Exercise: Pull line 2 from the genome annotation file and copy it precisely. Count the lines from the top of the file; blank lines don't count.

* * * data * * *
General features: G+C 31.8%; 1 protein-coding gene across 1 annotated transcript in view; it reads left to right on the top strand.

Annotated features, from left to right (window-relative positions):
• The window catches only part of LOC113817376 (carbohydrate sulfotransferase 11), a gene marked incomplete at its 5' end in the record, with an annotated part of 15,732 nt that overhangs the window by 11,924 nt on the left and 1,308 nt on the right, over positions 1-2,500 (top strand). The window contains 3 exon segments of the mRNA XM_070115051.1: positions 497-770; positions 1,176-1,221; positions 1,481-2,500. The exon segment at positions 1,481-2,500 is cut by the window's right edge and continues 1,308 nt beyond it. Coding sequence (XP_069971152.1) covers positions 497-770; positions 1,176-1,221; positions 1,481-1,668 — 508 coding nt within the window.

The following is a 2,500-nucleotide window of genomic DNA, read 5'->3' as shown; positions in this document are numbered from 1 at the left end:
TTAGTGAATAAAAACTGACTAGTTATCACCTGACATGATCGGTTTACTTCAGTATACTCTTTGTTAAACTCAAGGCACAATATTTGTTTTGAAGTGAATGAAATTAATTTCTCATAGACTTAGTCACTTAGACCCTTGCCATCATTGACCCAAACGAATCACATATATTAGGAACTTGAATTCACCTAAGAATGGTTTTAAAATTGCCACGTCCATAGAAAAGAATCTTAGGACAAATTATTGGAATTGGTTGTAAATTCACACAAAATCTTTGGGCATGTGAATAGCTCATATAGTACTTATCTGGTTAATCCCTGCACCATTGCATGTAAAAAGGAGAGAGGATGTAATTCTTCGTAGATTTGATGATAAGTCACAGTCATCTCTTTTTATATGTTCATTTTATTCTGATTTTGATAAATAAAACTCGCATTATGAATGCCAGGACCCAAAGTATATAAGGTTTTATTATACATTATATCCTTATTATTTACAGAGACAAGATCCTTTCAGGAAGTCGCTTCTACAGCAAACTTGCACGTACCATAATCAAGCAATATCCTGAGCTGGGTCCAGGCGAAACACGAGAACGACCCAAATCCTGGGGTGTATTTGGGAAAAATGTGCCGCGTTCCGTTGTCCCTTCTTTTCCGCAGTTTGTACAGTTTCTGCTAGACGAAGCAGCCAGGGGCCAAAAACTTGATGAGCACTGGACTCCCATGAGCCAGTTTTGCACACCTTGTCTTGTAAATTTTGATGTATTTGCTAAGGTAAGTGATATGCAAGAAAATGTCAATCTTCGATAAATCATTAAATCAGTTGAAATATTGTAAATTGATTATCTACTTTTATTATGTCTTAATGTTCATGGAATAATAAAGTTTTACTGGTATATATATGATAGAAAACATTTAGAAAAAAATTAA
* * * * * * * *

Annotated features, from left to right (window-relative positions):